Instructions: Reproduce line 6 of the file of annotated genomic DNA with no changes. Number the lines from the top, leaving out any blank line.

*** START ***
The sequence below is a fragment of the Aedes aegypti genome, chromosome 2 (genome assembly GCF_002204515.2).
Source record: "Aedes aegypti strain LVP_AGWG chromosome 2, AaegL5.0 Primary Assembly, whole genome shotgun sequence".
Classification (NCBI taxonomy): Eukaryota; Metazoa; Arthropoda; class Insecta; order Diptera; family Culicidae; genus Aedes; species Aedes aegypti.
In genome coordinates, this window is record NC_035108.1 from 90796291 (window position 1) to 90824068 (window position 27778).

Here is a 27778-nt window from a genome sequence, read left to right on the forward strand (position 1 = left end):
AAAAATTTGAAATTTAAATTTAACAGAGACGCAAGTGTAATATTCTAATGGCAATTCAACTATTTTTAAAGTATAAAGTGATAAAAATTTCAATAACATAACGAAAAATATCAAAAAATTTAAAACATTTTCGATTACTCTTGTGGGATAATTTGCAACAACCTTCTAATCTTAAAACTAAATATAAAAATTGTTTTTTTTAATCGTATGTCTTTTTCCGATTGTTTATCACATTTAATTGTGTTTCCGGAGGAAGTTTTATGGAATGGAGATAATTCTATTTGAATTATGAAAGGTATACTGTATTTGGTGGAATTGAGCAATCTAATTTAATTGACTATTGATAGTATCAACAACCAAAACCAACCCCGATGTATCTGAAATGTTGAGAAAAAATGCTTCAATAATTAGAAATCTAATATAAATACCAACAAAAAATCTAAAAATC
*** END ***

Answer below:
AAAAATTTGAAATTTAAATTTAACAGAGACGCAAGTGTAATATTCTAATGGCAATTCAACTATTTTTAAAGTATAAAGTGATAAAAATTTCAATAACATAACGAAAAATATCAAAAAATTTAAAACATTTTCGATTACTCTTGTGGGATAATTTGCAACAACCTTCTAATCTTAAAACTAAATATAAAAATTGTTTTTTTTAATCGTATGTCTTTTTCCGATTGTTTATCACATTTAATTGTGTTTCCGGAGGAAGTTTTATGGAATGGAGATAATTCTATTTGAATTATGAAAGGTATACTGTATTTGGTGGAATTGAGCAATCTAATTTAATTGACTATTGATAGTATCAACAACCAAAACCAACCCCGATGTATCTGAAATGTTGAGAAAAAATGCTTCAATAATTAGAAATCTAATATAAATACCAACAAAAAATCTAAAAATC